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Asset Prices in a Flexible Inflation Targeting Framework

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  • Stephen G. Cecchetti
  • Hans Genberg
  • Sushil Wadhwani

Abstract

We argue that there are sound theoretical reasons for believing that an inflation targeting central bank might improve macroeconomic performance by reacting to asset price misalignments over and above the deviation of, say, a two-year ahead inflation forecast from target. In this paper, we first summarize the arguments for our basic proposition. We then discuss some of the counter-arguments. Specifically, we counter those who argue that reacting to asset prices does not improve macroeconomic performance by claiming that they are attacking the 'straw man' under which central bankers react in the same way to all asset price changes. We continue to emphasize that policy reactions to asset price misalignments must be qualitatively different from reactions to asset prices changes driven by fundamentals. Hence, we stand by our earlier results and conclusions. In practice, we do believe that central bankers can detect large misalignments (e.g. the Nikkei in 1989 or the NASDAQ in early 2000), and that they might be in a better position to react to long-lived bubbles than many market participants. However, we recognize that our proposal may present communication challenges, and it is critically important that policy set to react to asset price misalignments both be explained well and that it be based on a broad consensus. It is also important to emphasize that our proposal is wholly consistent with the remit of most inflation-targeting central banks, as we are recommending that while they might react to asset price misalignments, they must not target them.

Suggested Citation

  • Stephen G. Cecchetti & Hans Genberg & Sushil Wadhwani, 2002. "Asset Prices in a Flexible Inflation Targeting Framework," NBER Working Papers 8970, National Bureau of Economic Research, Inc.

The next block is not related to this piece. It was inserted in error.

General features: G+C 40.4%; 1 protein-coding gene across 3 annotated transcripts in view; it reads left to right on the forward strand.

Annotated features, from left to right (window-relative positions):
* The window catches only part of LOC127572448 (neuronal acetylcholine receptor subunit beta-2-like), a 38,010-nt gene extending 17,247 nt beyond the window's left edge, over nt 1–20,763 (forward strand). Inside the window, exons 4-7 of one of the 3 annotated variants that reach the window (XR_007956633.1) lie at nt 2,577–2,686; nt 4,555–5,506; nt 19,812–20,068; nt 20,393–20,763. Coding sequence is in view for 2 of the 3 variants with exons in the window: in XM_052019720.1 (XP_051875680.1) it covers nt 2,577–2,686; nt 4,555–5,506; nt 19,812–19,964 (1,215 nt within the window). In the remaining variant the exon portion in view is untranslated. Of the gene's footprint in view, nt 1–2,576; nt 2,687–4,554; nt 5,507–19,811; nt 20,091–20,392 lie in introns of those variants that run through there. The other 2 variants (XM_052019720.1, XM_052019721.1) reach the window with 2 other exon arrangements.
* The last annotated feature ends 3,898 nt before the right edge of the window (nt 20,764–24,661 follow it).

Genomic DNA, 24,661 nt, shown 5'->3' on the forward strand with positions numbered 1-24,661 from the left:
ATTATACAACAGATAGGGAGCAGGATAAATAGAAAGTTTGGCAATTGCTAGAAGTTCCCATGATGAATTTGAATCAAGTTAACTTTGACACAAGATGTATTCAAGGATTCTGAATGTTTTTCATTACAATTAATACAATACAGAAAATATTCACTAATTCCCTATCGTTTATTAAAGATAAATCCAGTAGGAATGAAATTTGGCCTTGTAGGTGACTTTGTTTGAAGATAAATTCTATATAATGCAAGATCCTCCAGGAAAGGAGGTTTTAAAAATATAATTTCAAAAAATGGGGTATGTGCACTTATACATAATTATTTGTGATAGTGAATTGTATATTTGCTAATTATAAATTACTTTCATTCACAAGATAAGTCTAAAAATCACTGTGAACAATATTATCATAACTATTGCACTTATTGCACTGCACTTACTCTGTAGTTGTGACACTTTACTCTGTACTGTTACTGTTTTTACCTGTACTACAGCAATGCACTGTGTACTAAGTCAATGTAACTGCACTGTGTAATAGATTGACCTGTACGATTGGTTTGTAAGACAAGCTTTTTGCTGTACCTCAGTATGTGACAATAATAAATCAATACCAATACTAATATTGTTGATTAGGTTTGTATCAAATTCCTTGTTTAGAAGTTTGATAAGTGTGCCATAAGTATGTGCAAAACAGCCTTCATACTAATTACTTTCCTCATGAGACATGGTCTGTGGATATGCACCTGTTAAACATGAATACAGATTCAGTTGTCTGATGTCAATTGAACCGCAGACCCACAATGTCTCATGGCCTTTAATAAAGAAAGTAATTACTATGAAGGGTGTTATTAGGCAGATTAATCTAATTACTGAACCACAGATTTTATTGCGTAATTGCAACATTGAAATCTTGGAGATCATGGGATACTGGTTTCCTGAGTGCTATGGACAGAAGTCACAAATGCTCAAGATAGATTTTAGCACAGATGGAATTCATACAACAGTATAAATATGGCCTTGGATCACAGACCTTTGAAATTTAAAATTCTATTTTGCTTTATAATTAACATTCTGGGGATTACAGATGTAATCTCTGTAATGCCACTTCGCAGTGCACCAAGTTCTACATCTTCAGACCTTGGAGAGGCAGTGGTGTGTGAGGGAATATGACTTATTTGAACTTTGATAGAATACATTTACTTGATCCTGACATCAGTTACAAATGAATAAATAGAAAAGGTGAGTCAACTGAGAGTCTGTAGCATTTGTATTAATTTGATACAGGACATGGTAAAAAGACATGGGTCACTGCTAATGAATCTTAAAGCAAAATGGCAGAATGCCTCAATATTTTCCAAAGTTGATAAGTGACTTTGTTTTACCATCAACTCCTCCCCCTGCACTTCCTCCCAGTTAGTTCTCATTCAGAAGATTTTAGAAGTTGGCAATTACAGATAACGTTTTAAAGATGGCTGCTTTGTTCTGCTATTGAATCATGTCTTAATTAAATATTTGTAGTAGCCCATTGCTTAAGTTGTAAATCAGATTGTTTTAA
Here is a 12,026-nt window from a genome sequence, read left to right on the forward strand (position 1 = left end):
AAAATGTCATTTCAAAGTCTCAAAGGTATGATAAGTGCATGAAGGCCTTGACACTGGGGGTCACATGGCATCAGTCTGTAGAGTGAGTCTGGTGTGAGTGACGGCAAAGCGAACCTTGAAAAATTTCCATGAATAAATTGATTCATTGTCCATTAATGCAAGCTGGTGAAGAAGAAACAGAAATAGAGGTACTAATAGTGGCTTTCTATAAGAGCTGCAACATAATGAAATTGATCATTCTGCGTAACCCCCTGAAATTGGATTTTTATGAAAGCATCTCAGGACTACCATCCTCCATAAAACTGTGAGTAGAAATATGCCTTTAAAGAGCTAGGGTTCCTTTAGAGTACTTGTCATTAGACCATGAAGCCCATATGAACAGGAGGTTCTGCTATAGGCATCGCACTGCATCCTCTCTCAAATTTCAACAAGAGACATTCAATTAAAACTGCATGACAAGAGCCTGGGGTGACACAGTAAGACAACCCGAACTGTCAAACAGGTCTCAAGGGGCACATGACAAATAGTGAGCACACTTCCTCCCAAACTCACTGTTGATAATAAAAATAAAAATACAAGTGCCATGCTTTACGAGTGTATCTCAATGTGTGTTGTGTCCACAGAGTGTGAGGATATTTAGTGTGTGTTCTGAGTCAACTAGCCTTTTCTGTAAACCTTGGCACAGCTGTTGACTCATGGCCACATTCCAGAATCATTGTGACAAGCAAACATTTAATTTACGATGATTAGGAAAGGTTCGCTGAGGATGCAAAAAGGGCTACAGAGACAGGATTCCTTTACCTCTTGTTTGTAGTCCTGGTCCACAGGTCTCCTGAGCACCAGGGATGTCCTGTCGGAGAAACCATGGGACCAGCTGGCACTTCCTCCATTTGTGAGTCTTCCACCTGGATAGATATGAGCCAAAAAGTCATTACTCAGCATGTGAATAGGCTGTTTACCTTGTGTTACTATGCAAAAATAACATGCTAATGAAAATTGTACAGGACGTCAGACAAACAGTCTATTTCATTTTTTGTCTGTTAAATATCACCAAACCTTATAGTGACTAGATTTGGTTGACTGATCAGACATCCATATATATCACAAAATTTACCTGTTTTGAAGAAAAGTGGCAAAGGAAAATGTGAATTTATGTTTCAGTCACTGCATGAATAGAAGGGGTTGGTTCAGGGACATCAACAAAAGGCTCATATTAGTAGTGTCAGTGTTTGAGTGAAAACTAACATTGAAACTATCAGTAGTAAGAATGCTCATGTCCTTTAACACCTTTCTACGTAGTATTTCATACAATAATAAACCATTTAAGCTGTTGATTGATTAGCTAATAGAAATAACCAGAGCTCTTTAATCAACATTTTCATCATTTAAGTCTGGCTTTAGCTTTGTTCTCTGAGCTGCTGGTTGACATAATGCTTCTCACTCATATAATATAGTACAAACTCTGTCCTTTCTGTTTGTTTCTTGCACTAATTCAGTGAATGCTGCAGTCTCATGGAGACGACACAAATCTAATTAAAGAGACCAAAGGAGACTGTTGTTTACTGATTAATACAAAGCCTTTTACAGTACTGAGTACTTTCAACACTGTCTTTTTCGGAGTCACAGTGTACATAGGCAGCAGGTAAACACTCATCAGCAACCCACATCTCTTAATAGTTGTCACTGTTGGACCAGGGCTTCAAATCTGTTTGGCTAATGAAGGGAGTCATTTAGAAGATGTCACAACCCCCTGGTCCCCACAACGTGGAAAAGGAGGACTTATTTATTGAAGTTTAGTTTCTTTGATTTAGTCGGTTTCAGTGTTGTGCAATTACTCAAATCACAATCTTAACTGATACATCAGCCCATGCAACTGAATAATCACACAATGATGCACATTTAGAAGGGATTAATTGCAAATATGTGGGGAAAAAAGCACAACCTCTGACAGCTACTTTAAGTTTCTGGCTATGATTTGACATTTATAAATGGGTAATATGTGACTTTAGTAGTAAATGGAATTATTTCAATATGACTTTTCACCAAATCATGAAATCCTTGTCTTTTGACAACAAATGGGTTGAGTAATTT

• Handle: RePEc:nbr:nberwo:8970
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    References listed on IDEAS

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    1. Ben S. Bernanke & Mark Gertler, 2001. "Should Central Banks Respond to Movements in Asset Prices?," American Economic Review, American Economic Association, vol. 91(2), pages 253-257, May.
    2. Laurence M. Ball, 1999. "Policy Rules for Open Economies," NBER Chapters,in: Monetary Policy Rules, pages 127-156 National Bureau of Economic Research, Inc.
    3. Jorion, Philippe & Mishkin, Frederic, 1991. "A multicountry comparison of term-structure forecasts at long horizons," Journal of Financial Economics, Elsevier, vol. 29(1), pages 59-80, March.
    4. Stephen G. Cecchetti & Rita S. Chu & Charles Steindel, 2000. "The unreliability of inflation indicators," Current Issues in Economics and Finance, Federal Reserve Bank of New York, vol. 6(Apr).
    5. William Poole, 1969. "Optimal choice of monetary policy instruments in a simple stochastic macro model," Special Studies Papers 2, Board of Governors of the Federal Reserve System (U.S.).
    6. Ben S. Bernanke & Mark Gertler, 1999. "Monetary policy and asset price volatility," Economic Review, Federal Reserve Bank of Kansas City, issue Q IV, pages 17-51.
    7. Svensson, Lars E. O., 2000. "Open-economy inflation targeting," Journal of International Economics, Elsevier, vol. 50(1), pages 155-183, February.
    8. Gerlach, Stefan, 1997. "The Information Content of the Term Structure: Evidence for Germany," Empirical Economics, Springer, vol. 22(2), pages 161-179.
    9. Frederic S. Mishkin, 2001. "The Transmission Mechanism and the Role of Asset Prices in Monetary Policy," NBER Working Papers 8617, National Bureau of Economic Research, Inc.
    10. William Poole, 1970. "Optimal Choice of Monetary Policy Instruments in a Simple Stochastic Macro Model," The Quarterly Journal of Economics, Oxford University Press, vol. 84(2), pages 197-216.
    11. Frederic S. Mishkin & Adam S. Posen, 1997. "Inflation targeting: lessons from four countries," Economic Policy Review, Federal Reserve Bank of New York, issue Aug, pages 9-110.
    12. Batini, Nicoletta & Nelson, Edward, 2000. "When the Bubble Bursts: Monetary Policy Rules and Foreign Exchange Market Behavior," Working Papers 2000-01, University of Sydney, School of Economics.
    13. Allen, Franklin & Gale, Douglas, 2000. "Bubbles and Crises," Economic Journal, Royal Economic Society, vol. 110(460), pages 236-255, January.
    14. Goodhart, Charles & Hofmann, Boris, 2000. "Do Asset Prices Help to Predict Consumer Price Inflation?," Manchester School, University of Manchester, vol. 68(0), pages 122-140, Supplemen.
    15. Christopher Kent & Philip Lowe, 1997. "Asset-price Bubbles and Monetary Policy," RBA Research Discussion Papers rdp9709, Reserve Bank of Australia.
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    More about this item

    JEL classification:

    • E5 - Macroeconomics and Monetary Economics - - Monetary Policy, Central Banking, and the Supply of Money and Credit
    • G0 - Financial Economics - - General

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